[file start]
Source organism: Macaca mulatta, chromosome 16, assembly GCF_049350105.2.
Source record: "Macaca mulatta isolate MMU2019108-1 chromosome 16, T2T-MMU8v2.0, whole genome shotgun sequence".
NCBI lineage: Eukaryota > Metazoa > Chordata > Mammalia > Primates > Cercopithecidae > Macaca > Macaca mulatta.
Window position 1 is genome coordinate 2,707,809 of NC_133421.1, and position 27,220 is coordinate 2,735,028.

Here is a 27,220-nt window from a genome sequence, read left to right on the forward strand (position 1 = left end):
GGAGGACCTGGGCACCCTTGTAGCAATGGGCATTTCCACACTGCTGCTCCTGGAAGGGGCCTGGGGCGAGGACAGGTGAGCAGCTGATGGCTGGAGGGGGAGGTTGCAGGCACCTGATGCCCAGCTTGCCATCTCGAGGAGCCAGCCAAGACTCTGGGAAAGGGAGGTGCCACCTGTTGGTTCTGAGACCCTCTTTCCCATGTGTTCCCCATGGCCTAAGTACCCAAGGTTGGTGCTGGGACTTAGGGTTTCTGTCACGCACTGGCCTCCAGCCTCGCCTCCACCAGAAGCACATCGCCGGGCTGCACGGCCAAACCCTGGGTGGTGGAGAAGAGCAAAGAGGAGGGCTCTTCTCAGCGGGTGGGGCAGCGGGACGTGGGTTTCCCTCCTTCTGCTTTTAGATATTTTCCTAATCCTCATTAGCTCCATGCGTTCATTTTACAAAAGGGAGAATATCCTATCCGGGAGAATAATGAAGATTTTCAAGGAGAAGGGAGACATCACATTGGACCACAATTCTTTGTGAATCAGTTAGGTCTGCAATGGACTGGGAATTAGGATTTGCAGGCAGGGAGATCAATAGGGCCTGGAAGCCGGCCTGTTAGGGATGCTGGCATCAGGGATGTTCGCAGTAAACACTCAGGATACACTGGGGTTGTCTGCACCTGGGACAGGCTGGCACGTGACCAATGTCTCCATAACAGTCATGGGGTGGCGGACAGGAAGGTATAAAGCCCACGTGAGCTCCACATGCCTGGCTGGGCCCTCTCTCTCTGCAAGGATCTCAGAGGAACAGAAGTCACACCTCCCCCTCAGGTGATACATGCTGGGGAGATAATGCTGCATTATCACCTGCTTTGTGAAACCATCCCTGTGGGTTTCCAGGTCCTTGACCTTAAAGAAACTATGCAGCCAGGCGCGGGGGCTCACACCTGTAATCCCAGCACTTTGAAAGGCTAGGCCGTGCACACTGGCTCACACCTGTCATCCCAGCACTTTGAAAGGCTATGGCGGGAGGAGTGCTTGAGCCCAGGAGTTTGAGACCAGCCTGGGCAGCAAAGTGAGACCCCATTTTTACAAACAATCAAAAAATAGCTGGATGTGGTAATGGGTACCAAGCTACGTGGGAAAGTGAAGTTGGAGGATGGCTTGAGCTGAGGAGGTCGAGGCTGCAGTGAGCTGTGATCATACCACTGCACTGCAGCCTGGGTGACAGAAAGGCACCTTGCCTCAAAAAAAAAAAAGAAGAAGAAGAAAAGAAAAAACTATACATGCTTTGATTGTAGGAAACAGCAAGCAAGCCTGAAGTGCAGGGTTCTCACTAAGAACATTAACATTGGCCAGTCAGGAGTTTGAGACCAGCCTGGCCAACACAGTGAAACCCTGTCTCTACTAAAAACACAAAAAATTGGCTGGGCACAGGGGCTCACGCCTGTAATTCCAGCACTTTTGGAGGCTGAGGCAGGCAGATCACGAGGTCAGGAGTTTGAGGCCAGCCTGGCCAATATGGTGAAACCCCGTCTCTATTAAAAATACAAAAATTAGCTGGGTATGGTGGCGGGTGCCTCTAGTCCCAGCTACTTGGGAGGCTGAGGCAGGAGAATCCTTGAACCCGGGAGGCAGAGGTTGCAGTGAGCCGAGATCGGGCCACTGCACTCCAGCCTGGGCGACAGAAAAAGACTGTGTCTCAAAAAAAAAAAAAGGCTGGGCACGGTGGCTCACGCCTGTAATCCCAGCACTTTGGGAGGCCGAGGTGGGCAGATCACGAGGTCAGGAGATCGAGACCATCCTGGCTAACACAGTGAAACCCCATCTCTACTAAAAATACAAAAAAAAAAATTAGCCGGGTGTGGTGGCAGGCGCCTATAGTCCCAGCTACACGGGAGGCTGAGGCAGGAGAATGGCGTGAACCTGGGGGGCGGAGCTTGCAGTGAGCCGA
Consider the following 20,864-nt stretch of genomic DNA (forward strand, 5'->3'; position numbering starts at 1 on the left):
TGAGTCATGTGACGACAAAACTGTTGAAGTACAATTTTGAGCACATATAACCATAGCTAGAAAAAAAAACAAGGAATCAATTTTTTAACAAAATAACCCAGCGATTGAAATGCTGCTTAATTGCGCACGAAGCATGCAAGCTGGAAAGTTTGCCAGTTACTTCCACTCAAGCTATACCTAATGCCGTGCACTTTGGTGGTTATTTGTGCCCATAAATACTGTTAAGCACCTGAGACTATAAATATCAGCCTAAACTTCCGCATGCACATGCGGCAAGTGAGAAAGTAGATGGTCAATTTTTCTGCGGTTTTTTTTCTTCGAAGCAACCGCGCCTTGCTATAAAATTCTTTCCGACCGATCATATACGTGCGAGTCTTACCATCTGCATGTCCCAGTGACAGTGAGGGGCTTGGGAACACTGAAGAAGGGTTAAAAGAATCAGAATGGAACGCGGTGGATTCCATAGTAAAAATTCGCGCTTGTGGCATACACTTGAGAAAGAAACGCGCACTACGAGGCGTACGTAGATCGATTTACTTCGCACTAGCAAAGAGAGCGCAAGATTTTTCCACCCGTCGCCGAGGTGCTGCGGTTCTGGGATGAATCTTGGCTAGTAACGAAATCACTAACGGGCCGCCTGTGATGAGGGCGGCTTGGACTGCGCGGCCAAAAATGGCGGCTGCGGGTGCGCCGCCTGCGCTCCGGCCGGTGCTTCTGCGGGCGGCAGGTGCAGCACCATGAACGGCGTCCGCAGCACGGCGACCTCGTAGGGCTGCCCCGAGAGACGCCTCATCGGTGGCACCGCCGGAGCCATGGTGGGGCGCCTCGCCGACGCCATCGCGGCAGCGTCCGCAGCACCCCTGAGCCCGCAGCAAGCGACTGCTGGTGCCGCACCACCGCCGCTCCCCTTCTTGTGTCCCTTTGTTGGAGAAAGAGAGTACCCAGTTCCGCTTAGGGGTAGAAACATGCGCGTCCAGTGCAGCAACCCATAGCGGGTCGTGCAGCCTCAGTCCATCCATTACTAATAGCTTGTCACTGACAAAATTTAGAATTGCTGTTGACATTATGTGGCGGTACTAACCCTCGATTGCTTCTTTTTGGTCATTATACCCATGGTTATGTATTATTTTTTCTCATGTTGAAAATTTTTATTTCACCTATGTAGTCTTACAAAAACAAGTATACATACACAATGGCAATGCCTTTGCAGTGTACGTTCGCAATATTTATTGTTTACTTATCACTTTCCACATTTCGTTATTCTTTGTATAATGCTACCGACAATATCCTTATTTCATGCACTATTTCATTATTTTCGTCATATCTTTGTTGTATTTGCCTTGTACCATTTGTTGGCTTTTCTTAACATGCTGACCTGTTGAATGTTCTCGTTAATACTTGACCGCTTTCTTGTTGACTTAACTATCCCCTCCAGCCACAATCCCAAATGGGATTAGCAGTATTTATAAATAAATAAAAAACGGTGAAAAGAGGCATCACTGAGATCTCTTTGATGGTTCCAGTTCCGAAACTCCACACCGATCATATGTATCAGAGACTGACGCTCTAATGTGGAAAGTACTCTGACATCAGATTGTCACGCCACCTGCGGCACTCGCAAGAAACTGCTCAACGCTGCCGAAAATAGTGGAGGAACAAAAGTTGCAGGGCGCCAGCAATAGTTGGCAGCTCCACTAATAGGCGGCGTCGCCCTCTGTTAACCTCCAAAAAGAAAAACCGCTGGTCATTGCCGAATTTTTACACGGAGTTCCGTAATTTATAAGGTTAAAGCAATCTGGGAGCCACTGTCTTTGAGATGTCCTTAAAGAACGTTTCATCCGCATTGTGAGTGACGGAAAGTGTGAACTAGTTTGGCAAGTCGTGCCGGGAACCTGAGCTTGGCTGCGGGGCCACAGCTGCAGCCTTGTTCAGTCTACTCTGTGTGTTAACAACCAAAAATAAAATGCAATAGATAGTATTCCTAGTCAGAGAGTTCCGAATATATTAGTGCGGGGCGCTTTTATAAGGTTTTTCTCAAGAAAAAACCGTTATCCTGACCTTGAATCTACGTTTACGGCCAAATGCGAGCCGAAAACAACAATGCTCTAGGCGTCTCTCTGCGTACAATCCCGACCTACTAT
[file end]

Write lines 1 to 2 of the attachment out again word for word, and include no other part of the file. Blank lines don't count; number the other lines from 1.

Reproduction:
Source organism: Macaca mulatta, chromosome 16, assembly GCF_049350105.2.
Source record: "Macaca mulatta isolate MMU2019108-1 chromosome 16, T2T-MMU8v2.0, whole genome shotgun sequence".